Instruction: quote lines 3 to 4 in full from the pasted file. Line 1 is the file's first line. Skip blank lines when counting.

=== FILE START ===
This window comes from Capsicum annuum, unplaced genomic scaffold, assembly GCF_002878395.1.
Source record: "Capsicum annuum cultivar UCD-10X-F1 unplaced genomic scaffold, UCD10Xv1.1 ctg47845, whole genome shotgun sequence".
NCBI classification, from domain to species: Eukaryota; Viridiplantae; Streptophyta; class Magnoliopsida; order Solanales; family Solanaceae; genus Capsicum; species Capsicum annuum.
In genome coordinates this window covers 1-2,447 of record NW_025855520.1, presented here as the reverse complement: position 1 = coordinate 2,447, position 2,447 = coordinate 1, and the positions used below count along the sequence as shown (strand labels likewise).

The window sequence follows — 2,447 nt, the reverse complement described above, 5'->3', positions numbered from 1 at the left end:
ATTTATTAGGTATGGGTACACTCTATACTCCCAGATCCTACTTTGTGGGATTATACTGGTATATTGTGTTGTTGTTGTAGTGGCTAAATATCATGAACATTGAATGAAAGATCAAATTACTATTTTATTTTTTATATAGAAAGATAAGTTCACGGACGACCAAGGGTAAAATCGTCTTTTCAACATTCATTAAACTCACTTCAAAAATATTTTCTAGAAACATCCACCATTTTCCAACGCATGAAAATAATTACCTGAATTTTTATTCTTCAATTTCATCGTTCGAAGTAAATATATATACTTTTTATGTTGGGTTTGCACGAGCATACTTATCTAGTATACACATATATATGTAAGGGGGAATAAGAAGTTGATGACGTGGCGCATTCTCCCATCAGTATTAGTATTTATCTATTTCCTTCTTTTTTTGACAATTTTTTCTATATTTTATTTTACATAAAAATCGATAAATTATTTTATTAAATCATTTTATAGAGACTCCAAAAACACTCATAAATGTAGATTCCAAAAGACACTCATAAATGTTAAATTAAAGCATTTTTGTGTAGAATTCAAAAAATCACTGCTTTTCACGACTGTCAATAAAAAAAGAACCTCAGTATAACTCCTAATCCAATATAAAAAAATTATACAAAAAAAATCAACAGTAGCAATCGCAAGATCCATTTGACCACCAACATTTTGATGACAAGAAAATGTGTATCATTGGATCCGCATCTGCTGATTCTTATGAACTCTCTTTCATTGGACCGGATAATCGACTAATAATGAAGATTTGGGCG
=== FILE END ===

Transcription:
NCBI classification, from domain to species: Eukaryota; Viridiplantae; Streptophyta; class Magnoliopsida; order Solanales; family Solanaceae; genus Capsicum; species Capsicum annuum.
In genome coordinates this window covers 1-2,447 of record NW_025855520.1, presented here as the reverse complement: position 1 = coordinate 2,447, position 2,447 = coordinate 1, and the positions used below count along the sequence as shown (strand labels likewise).